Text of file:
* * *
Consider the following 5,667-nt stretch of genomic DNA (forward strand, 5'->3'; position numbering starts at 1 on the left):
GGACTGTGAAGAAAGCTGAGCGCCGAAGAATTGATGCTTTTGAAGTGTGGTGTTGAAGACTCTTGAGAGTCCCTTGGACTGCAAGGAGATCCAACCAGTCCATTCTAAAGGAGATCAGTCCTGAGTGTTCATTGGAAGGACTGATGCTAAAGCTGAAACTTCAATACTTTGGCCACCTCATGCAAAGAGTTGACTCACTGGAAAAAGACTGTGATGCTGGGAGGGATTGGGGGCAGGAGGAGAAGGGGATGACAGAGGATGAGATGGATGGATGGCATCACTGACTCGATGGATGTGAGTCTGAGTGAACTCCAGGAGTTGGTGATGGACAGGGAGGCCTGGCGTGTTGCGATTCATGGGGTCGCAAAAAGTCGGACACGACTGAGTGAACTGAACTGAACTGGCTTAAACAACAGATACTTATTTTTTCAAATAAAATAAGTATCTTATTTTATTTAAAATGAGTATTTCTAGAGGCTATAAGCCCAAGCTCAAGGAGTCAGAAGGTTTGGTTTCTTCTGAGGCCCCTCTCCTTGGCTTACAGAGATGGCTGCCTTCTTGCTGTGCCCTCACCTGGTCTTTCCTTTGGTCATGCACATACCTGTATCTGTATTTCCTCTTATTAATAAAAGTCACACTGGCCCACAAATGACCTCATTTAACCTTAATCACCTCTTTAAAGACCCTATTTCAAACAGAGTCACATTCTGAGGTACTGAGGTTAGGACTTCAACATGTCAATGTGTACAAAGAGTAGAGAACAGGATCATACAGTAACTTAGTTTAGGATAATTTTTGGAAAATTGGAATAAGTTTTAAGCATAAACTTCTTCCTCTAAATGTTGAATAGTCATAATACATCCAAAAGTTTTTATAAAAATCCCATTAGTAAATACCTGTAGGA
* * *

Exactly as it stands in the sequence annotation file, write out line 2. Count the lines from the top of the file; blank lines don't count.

GGACTGTGAAGAAAGCTGAGCGCCGAAGAATTGATGCTTTTGAAGTGTGGTGTTGAAGACTCTTGAGAGTCCCTTGGACTGCAAGGAGATCCAACCAGTCCATTCTAAAGGAGATCAGTCCTGAGTGTTCATTGGAAGGACTGATGCTAAAGCTGAAACTTCAATACTTTGGCCACCTCATGCAAAGAGTTGACTCACTGGAAAAAGACTGTGATGCTGGGAGGGATTGGGGGCAGGAGGAGAAGGGGATGACAGAGGATGAGATGGATGGATGGCATCACTGACTCGATGGATGTGAGTCTGAGTGAACTCCAGGAGTTGGTGATGGACAGGGAGGCCTGGCGTGTTGCGATTCATGGGGTCGCAAAAAGTCGGACACGACTGAGTGAACTGAACTGAACTGGCTTAAACAACAGATACTTATTTTTTCAAATAAAATAAGTATCTTATTTTATTTAAAATGAGTATTTCTAGAGGCTATAAGCCCAAGCTCAAGGAGTCAGAAGGTTTGGTTTCTTCTGAGGCCCCTCTCCTTGGCTTACAGAGATGGCTGCCTTCTTGCTGTGCCCTCACCTGGTCTTTCCTTTGGTCATGCACATACCTGTATCTGTATTTCCTCTTATTAATAAAAGTCACACTGGCCCACAAATGACCTCATTTAACCTTAATCACCTCTTTAAAGACCCTATTTCAAACAGAGTCACATTCTGAGGTACTGAGGTTAGGACTTCAACATGTCAATGTGTACAAAGAGTAGAGAACAGGATCATACAGTAACTTAGTTTAGGATAATTTTTGGAAAATTGGAATAAGTTTTAAGCATAAACTTCTTCCTCTAAATGTTGAATAGTCATAATACATCCAAAAGTTTTTATAAAAATCCCATTAGTAAATACCTGTAGGA